Muslims believe in the Qur’an as a revelation given in Arabic from Allah. Translations into other languages are considered to be merely superficial “interpretations” of the meanings and not authentic versions, the word of God, of the Qur’an. In addition the term Bismillah Ir’Rahman Ir’Rahim is actually the first verse of Al-fatiha as often it would be a pre-saying to the surahs.
Arabic: 1.1 بِسْمِ اللّهِ الرَّحْمـَنِ الرَّحِيم
1:2 الْحَمْدُ للّهِ رَبِّ الْعَالَمِين
1:3 الرَّحمـنِ الرَّحِيم
1:4 مَـالِكِ يَوْمِ الدِّين
1:5 إِيَّاك نَعْبُدُ وإِيَّاكَ نَسْتَعِين
1:6 اهدِنَــــا الصِّرَاطَ المُستَقِيمَ
1:7 صِرَاطَ الَّذِينَ أَنعَمتَ عَلَيهِمْ غَيرِ المَغضُوبِ عَلَيهِمْ وَلاَ الضَّالِّين
Al-Fatiha | 7 verses | The Opening | سورة الفاتحة Sura #1 | Makkah
- Bismillāhi r-raḥmāni r-raḥīm
- Al ḥamdu lillāhi rabbi l-‘ālamīn
- Ar raḥmāni r-raḥīm
- Māliki yawmi d-dīn
- Iyyāka na’budu wa iyyāka nasta’īn
- Ihdinā ṣ-ṣirāṭ al-mustaqīm
- Ṣirāṭ al-laḏīna an’amta ‘alayhim ġayril maġḍūbi ‘alayhim walāḍ ḍāllīn
In the name of Allah, the most beneficent the most merciful.
All praise is due to Allah, Lord of the worlds.
The most beneficent, the most merciful.
The lord of the day of Judgement.
Thee alone do we worship and thee alone we seek for help.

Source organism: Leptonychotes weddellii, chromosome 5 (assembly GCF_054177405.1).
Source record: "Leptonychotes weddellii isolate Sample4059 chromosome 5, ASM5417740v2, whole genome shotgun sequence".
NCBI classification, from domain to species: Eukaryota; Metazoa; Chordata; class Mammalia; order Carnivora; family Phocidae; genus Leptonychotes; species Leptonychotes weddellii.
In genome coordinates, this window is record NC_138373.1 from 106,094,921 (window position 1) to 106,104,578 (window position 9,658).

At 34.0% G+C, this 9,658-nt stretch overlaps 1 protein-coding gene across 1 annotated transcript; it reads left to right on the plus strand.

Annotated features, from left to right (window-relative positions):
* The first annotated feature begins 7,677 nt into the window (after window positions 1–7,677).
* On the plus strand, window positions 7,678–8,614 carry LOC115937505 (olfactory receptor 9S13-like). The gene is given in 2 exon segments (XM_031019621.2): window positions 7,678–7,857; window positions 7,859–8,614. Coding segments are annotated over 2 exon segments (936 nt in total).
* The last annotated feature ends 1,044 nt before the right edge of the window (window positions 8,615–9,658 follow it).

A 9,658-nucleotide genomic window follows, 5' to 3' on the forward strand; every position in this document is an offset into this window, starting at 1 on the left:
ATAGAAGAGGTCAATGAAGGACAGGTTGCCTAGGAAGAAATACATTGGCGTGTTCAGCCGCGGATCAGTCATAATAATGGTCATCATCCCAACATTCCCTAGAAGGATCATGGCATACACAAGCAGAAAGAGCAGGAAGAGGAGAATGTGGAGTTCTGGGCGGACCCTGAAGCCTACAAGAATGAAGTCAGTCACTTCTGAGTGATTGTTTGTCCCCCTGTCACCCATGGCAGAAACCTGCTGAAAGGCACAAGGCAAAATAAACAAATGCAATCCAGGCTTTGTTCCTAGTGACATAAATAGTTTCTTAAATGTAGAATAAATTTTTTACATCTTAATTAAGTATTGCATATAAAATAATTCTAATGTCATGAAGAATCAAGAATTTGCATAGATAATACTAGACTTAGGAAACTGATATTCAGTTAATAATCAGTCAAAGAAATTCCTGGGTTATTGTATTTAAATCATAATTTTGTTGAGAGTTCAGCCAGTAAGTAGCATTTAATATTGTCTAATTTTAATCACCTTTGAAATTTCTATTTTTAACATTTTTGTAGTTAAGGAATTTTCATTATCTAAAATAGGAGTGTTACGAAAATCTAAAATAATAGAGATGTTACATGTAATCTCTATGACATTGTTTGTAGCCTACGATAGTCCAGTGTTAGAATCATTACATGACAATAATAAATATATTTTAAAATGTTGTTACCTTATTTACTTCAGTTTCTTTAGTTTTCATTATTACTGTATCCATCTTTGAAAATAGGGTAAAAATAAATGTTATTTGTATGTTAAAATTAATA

Guide us to the right path.
The path of those upon whom thou has bestowed favors, Not of those who thou has cursed once nor of those who have gone astray.
The first verse, transliterated as “Bismillāhir Rahmānir Rahīm“, may be familiar to non-Arabic speakers and non-Muslims because of its ubiquity in Arabic and Muslim societies. This verse appears at the start of every chapter in the Qur’an with the exception of the ninth chapter. The verse is normally said before reciting a chapter or part of a chapter during daily prayer, and also before public proclamations and indeed before many personal and everyday activities in many Arabic and Muslim societies as a way to invoke God’s blessing and proclaim one’s motives before an undertaking.
The two words “ar Rahmān” and “ar Rahīm” are often translated in English as “the Beneficent” and “the Merciful” or “the Generous.” They are often also translated as superlatives, for example, “the Most Generous” and “the Most Merciful”. Grammatically the two words “Rahmaan” and “Raheem” are different linguistic forms of the triconsonantal root R-H-M, connoting “mercy”. (For more information, see the section on root forms in Semitic languages). The form “Rahmaan” denotes degree or extent, i.e., “Most Merciful,” while “Raheem” denotes time permanence, i.e., “Ever Merciful”.
The second verse’s “الحمد الله” ranks as one of the most popular phrases in all of Arabic, being used to express one’s well-being, general happiness, or even consolation in a disaster (see Alhamdulillah). The verse is also significant in that it includes a relationship between the two most common names for God in Arabic “الله” and “رب”. The first word is a ubiquitous name for God, and the second roughly translates to “Lord.” It shares the same root with the Hebrew “Rabbi”. In some printings of the Qur’an, both words appear in red everywhere in the Qur’an.